Unpaid internships present companies with potential legal exposure, as shown by several recent, well-publicized legal victories for interns, including one against NBC, which ultimately paid out millions of dollars. To help avoid liability, companies must comply with the Fair Labor Standards Act (FLSA), which permits unpaid internships under certain limited circumstances. While the FLSA applies to both for-profit and non-profit entities, it only becomes relevant if an employment relationship (between an employer and an employee) exists.

To determine whether an employment relationship exists for FLSA purposes, courts look at the ‘economic realities’ of the individual case (i.e., worker’s economic dependence on the alleged employer). The U.S. Supreme Court has not addressed whether student interns are ‘employees’ for purposes of the FLSA. However, the Supreme Court has considered a related question—in the context of trainees in a company’s own training program—and determined that the FLSA does not define the employment relationship so broadly as to render all who provide any kind of service employees. See Walling v. Portland Terminal Co., 330 U.S. 148, 152 (1947). Since then, courts have applied thePortland Terminal holding in the student intern context.

Portland Terminal 

In Portland Terminal, a railroad gave prospective brakemen a seven- or eight-day preliminary training course. There were no classrooms. Under a yard crew’s supervision, the trainees first observed the work and then performed it. Those who successfully completed the course formed a pool of workers available to the railroad as openings occurred. The trainees were not paid for the training period.

The Supreme Court found that, because the trainees were not employees under the FLSA, they were not entitled to compensation for their training. Although the trainees performed “work in the kind of activities covered by the [FLSA],” they still had to prove they were “employees.” In that regard, the court looked at the relative benefits of the training program to the trainees and the railroad. Id. at 150.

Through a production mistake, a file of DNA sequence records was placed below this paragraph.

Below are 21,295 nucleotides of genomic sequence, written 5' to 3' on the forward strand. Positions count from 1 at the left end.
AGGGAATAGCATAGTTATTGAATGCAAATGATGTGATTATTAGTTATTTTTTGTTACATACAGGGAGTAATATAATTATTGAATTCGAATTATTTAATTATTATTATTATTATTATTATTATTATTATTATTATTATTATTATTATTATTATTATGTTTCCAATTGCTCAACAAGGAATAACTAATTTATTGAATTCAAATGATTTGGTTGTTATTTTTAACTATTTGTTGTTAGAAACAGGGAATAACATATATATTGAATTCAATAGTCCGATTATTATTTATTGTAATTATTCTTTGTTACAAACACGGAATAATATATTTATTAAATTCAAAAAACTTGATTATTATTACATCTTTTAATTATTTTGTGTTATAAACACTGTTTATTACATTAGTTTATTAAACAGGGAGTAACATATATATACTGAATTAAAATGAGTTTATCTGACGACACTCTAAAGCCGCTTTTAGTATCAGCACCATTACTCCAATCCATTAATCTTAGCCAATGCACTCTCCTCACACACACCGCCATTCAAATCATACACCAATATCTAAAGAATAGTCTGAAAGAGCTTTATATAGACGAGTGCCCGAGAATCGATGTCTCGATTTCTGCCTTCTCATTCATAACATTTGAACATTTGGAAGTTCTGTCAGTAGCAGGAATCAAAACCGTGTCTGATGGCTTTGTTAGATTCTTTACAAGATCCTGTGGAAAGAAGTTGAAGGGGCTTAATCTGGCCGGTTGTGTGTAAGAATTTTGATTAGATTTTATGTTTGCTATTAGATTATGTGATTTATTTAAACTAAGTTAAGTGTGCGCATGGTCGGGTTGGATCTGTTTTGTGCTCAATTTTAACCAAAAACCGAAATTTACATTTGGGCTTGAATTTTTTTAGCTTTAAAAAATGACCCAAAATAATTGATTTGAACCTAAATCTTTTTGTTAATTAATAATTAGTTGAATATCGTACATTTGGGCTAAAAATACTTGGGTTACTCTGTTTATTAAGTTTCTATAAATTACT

The court found that the trainees’ “work does not expedite the company business, but may, and sometimes does, actually impede it.” Id. at 150. Clearly, there is no employment relationship if the business “receive[s] no ‘immediate advantage’ from any work done by the trainees,” or if the trainees are “work[ing] for their own advantage.” Id. at 152-53. That is because the FLSA “was not intended to penalize [businesses] for providing, free of charge, the same kind of instruction [as a school] at a place and in a manner which would most greatly benefit the trainees.” Id. at 153. Otherwise, “all students would be employees of the school or college they attended,” and everyone who performed work for others (but for their own personal purposes) would be entitled to wages. Id. at 152. So, although the trainees performed hands-on work during the training period, and the railroad created a pool of trained brakemen from which it could hire as openings arose, the Supreme Court held the trainees were not “employees.”

Applying Portland Terminal, courts have found that no employment relationship exists for students where: the work is an extension of studies and the intern received course credit and a grade for the work; the intern’s performance of actual work at the facility is the central purpose of the internship; no compensation was contemplated or paid; the facility received very little benefit from the intern’s work in that the intern did not displace a paid worker and did not lighten the workload for other workers; and the business had to supervise the intern’s work, provide feedback and training as needed; and answer the intern’s questions. Some courts, including appellate courts in the Sixth Circuit (Kentucky, Michigan, Ohio, and Tennessee) and Second Circuit (Connecticut, New York, and Vermont), have said this analysis, and Portland Terminal, create a “primary benefit” test: Whether the primary benefit of the internship was to the student or the business. See e.g., Solis v. Laurelbrook Sanitarium & School, Inc., 642 F.3d 525, 526, 528-29 (6th Cir. 2011); Glatt v. Fox Searchlight Pictures, Inc., 791 F.3d 376, 383 (2d Cir. 2015).

The DOL’s Position on Unpaid Student Internships